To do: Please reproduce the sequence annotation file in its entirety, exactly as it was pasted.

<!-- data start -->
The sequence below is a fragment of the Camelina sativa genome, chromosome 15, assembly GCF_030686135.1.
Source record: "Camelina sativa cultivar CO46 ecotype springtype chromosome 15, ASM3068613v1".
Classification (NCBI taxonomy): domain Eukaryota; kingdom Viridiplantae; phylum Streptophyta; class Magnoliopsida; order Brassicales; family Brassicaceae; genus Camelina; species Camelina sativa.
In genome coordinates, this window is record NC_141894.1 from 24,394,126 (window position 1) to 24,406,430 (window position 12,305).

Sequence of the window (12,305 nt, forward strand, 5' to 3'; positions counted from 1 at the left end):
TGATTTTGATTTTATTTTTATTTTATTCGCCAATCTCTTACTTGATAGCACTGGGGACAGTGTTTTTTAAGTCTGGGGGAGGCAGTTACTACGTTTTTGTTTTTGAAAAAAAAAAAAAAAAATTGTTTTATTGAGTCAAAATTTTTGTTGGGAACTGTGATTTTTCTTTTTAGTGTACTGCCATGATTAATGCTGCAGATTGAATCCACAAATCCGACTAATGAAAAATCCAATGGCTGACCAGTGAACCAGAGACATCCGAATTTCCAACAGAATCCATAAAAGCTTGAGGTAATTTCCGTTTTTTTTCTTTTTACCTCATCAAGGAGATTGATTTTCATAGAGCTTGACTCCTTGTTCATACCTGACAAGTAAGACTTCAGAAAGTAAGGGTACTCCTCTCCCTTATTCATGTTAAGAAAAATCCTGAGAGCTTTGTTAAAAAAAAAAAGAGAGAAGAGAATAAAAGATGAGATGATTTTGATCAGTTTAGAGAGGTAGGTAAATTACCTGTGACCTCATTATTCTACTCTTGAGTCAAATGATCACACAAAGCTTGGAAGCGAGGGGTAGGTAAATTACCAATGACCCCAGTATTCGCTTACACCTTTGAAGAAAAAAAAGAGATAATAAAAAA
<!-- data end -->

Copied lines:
The sequence below is a fragment of the Camelina sativa genome, chromosome 15, assembly GCF_030686135.1.
Source record: "Camelina sativa cultivar CO46 ecotype springtype chromosome 15, ASM3068613v1".
Classification (NCBI taxonomy): domain Eukaryota; kingdom Viridiplantae; phylum Streptophyta; class Magnoliopsida; order Brassicales; family Brassicaceae; genus Camelina; species Camelina sativa.
In genome coordinates, this window is record NC_141894.1 from 24,394,126 (window position 1) to 24,406,430 (window position 12,305).

Sequence of the window (12,305 nt, forward strand, 5' to 3'; positions counted from 1 at the left end):
TGATTTTGATTTTATTTTTATTTTATTCGCCAATCTCTTACTTGATAGCACTGGGGACAGTGTTTTTTAAGTCTGGGGGAGGCAGTTACTACGTTTTTGTTTTTGAAAAAAAAAAAAAAAAATTGTTTTATTGAGTCAAAATTTTTGTTGGGAACTGTGATTTTTCTTTTTAGTGTACTGCCATGATTAATGCTGCAGATTGAATCCACAAATCCGACTAATGAAAAATCCAATGGCTGACCAGTGAACCAGAGACATCCGAATTTCCAACAGAATCCATAAAAGCTTGAGGTAATTTCCGTTTTTTTTCTTTTTACCTCATCAAGGAGATTGATTTTCATAGAGCTTGACTCCTTGTTCATACCTGACAAGTAAGACTTCAGAAAGTAAGGGTACTCCTCTCCCTTATTCATGTTAAGAAAAATCCTGAGAGCTTTGTTAAAAAAAAAAAGAGAGAAGAGAATAAAAGATGAGATGATTTTGATCAGTTTAGAGAGGTAGGTAAATTACCTGTGACCTCATTATTCTACTCTTGAGTCAAATGATCACACAAAGCTTGGAAGCGAGGGGTAGGTAAATTACCAATGACCCCAGTATTCGCTTACACCTTTGAAGAAAAAAAAGAGATAATAAAAAA